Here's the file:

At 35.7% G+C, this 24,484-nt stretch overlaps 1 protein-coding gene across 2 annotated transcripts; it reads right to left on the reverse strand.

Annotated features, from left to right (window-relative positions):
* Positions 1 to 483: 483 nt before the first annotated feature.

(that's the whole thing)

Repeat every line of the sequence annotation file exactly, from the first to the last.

At 35.7% G+C, this 24,484-nt stretch overlaps 1 protein-coding gene across 2 annotated transcripts; it reads right to left on the reverse strand.

Annotated features, from left to right (window-relative positions):
* Positions 1 to 483: 483 nt before the first annotated feature.